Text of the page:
Dana 300 Transfer Case Install into a TJ
[an error occurred while processing this directive] Short Cuts

By: Chris Krieg- 1/2003

Flipped Dana 300 Transfer Case with Teralow

While my built up NP231 transfer case was a good transfer case, I wanted more strength. I also wanted to retain the 4 to 1 low range that the Teralow in my NP231 gave me. I looked around and, at first was interested in the Atlas II by Advanced Adapters. This is a very nice case, but at around $2100 for the 4.3 to 1 model, it was out of my price range. Then, I found out about the Dana 300.

The advantages of the Dana 300 over the NP231 are:

The big problem of putting a Dana 300 in a TJ is that the front output of the transfer case is on the passenger side of the Jeep. The front differential is on the driver side of the Jeep. To overcome this issue, Downeast Offroad (DEO) has developed the Dana 300 Flip Kit. It allows you to flip the transfer case over to convert it to driver side front output. It also converts the transfer case from a single shifter to a twin stick shifter. This allows you more shifting options in 2 wheel drive and 4 wheel drive modes. I was able to pick up the Dana 300 Flip Kit for $550 in a group buy on the Jeeps Unlimited BB.

The final thing about the D300 that needed to be addressed was that the low range was only 2.8 to 1. I wanted the 4 to 1 low range that I had with the Teralow kit in the NP231. Tera again was the solution for this. They make a Teralow 4 to 1 low range kit for the D300. I purchased one through a group buy from DC Offroad, again on Jeeps Unlimited, for $530.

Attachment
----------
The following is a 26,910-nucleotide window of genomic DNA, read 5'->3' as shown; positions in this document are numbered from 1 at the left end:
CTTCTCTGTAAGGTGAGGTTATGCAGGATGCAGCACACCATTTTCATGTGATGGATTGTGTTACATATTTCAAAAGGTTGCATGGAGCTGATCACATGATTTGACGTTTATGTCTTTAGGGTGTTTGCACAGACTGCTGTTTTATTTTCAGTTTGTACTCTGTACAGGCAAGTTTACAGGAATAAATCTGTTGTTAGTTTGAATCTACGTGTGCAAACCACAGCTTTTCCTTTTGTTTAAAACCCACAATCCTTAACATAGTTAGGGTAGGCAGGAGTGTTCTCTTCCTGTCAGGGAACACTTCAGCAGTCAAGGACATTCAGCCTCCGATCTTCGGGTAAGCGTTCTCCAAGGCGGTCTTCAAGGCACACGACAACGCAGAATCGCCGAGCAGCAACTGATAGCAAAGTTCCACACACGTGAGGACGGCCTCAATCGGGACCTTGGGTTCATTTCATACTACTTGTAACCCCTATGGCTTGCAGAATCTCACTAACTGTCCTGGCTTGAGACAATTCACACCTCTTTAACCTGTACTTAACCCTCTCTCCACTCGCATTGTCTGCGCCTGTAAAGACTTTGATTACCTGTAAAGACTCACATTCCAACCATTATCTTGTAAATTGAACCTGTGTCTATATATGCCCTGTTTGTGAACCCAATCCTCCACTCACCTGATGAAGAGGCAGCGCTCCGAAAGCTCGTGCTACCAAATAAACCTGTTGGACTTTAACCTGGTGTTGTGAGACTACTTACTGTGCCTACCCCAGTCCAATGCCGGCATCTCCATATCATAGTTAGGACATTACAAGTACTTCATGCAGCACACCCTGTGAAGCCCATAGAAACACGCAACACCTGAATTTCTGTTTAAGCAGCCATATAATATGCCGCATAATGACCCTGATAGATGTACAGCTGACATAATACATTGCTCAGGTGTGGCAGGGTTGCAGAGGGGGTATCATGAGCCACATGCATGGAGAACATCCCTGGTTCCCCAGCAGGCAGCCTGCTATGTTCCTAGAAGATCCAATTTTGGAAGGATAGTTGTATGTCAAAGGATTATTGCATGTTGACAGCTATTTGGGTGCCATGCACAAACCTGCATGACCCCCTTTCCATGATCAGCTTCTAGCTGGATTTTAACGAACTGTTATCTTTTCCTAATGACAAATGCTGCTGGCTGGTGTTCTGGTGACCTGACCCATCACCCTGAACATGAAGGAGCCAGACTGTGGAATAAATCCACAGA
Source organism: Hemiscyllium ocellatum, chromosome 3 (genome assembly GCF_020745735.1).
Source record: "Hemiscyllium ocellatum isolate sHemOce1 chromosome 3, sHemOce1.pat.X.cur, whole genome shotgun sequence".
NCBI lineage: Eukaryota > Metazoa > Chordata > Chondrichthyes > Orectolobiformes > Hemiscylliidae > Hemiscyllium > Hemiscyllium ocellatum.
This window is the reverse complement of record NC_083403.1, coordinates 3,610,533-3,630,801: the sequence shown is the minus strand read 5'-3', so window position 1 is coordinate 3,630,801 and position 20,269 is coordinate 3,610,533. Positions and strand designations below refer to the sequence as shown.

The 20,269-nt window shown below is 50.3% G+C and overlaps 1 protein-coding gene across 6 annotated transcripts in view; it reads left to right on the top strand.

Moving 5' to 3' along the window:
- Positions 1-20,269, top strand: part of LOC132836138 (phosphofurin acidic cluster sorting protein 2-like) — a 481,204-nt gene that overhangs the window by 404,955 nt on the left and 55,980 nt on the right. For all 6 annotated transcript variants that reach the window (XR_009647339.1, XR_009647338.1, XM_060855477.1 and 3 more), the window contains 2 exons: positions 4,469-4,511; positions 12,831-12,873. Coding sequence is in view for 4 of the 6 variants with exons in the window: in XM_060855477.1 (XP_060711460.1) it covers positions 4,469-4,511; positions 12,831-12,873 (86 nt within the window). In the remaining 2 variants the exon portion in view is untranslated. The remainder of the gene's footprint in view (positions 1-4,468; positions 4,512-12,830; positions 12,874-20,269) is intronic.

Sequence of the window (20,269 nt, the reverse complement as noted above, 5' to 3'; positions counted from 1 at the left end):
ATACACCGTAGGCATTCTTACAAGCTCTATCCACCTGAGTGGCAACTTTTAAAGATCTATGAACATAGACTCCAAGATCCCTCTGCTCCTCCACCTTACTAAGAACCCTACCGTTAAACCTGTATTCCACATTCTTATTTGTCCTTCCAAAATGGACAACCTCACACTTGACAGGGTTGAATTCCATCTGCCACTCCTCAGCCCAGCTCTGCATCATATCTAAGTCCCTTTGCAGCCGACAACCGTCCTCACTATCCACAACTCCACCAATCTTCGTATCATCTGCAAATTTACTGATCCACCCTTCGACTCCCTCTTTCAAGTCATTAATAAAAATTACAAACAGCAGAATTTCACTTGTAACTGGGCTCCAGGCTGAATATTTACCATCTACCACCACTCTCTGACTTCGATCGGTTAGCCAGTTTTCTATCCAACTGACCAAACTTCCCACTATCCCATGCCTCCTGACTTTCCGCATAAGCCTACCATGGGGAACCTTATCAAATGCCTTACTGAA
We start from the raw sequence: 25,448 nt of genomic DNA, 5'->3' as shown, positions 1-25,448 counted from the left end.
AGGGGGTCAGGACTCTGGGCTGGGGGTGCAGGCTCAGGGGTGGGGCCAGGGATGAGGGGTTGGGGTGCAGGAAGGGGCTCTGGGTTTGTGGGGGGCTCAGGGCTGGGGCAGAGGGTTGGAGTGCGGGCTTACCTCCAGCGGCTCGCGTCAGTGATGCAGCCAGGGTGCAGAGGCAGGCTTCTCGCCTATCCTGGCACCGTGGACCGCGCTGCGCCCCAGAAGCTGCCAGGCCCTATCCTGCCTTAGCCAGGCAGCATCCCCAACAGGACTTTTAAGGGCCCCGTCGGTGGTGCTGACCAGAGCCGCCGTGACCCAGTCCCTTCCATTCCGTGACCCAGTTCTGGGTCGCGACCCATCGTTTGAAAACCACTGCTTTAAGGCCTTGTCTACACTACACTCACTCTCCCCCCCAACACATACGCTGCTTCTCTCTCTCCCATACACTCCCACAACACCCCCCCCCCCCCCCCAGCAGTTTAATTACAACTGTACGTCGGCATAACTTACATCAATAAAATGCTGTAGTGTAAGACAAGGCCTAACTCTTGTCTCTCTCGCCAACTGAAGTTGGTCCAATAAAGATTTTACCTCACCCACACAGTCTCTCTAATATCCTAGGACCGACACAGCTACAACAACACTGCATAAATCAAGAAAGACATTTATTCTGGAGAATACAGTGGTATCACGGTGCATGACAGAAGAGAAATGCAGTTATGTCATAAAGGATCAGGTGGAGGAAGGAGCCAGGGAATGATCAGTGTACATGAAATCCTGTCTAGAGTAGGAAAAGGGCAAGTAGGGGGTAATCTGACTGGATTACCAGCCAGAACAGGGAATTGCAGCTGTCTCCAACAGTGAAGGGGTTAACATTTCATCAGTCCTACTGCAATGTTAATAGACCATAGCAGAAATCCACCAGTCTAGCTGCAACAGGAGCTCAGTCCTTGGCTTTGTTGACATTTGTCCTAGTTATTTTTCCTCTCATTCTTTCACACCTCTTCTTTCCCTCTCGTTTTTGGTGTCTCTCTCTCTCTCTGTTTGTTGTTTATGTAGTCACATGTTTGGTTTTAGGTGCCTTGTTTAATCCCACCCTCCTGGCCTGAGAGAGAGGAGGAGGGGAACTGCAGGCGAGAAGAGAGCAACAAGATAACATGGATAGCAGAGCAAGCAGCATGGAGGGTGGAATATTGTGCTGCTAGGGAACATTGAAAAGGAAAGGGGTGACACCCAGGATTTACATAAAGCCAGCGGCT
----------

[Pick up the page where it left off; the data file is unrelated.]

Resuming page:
I also was able to get a deal on a used Dana 300. Arizona Trailwerks, here in Phoenix, allowed me to trade my spare stock NP231 for the D300. It is out of a 1982 Jeep CJ, so the speedo on the TJ will hook up directly to the D300.

I also ordered a Blitz Cranker clocking ring from Cory Morgan in Canada. It cost $160. Mine was for clocking an existing Dana 300 installation so the bolt pattern wasn't exactly the same. You can see how this was solved in the install section. He now makes a clocking ring with the correct bolt pattern to mate the TJ's AX-15 to the Dana 300.

So, for about $1400, I was able to build a stronger transfer case than the NP231. I will also have to have the front driveshaft shortened and the rear driveshaft lengthened.

Follow along as I install the D300 flip kit and Teralow 4 to 1 kit in the Dana 300 and then install it in the TJ.

The Dana 300 project will be broken down in to 3 sections:

Teardown and case modifications (shown below)
Installation in the TJ


Humble beginnings. This is the Dana 300 fresh from the salvage yard.   Getting started. This is the input gear assembly. It is held to the case with several allen head bolts.   This is the disassembled input gear assembly. The bearing and gear will be replaced with the new Tera ones.
The intermediate gear has been removed. The parts above the gear are the needle bearings. Almost everything here will be replaced by the Teralow and rebuild kits.   The rear u-joint yoke and retaining bolts have been removed from the rear output housing. A few taps with the mallet freed it from the case.   The rear output housing has been removed from the case. This assembly also holds the speedometer gear. The speedo gear opening is the same size as that on the TJ so the speedo assembly from the TJ will fit the D300.